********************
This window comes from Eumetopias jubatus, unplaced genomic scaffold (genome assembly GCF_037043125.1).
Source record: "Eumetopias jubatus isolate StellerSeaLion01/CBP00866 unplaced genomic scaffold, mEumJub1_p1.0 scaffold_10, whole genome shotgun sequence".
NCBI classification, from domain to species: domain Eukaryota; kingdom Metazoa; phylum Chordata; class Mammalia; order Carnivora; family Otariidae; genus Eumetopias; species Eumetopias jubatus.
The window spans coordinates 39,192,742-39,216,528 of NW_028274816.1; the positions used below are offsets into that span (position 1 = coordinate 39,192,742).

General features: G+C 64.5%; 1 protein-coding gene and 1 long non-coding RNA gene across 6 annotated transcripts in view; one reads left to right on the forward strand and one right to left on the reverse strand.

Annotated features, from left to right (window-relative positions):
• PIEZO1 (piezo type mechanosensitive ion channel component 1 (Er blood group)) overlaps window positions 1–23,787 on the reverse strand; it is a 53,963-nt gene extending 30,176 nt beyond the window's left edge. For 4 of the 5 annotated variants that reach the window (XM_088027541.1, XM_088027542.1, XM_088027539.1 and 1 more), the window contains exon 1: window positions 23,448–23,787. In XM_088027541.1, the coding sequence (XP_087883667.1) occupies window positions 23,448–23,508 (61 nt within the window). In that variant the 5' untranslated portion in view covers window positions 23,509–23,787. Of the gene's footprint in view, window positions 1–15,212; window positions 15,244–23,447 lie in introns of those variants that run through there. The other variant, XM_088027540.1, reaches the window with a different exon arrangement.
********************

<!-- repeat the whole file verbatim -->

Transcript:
This window comes from Eumetopias jubatus, unplaced genomic scaffold (genome assembly GCF_037043125.1).
Source record: "Eumetopias jubatus isolate StellerSeaLion01/CBP00866 unplaced genomic scaffold, mEumJub1_p1.0 scaffold_10, whole genome shotgun sequence".
NCBI classification, from domain to species: domain Eukaryota; kingdom Metazoa; phylum Chordata; class Mammalia; order Carnivora; family Otariidae; genus Eumetopias; species Eumetopias jubatus.
The window spans coordinates 39,192,742-39,216,528 of NW_028274816.1; the positions used below are offsets into that span (position 1 = coordinate 39,192,742).

General features: G+C 64.5%; 1 protein-coding gene and 1 long non-coding RNA gene across 6 annotated transcripts in view; one reads left to right on the forward strand and one right to left on the reverse strand.

Annotated features, from left to right (window-relative positions):
• PIEZO1 (piezo type mechanosensitive ion channel component 1 (Er blood group)) overlaps window positions 1–23,787 on the reverse strand; it is a 53,963-nt gene extending 30,176 nt beyond the window's left edge. For 4 of the 5 annotated variants that reach the window (XM_088027541.1, XM_088027542.1, XM_088027539.1 and 1 more), the window contains exon 1: window positions 23,448–23,787. In XM_088027541.1, the coding sequence (XP_087883667.1) occupies window positions 23,448–23,508 (61 nt within the window). In that variant the 5' untranslated portion in view covers window positions 23,509–23,787. Of the gene's footprint in view, window positions 1–15,212; window positions 15,244–23,447 lie in introns of those variants that run through there. The other variant, XM_088027540.1, reaches the window with a different exon arrangement.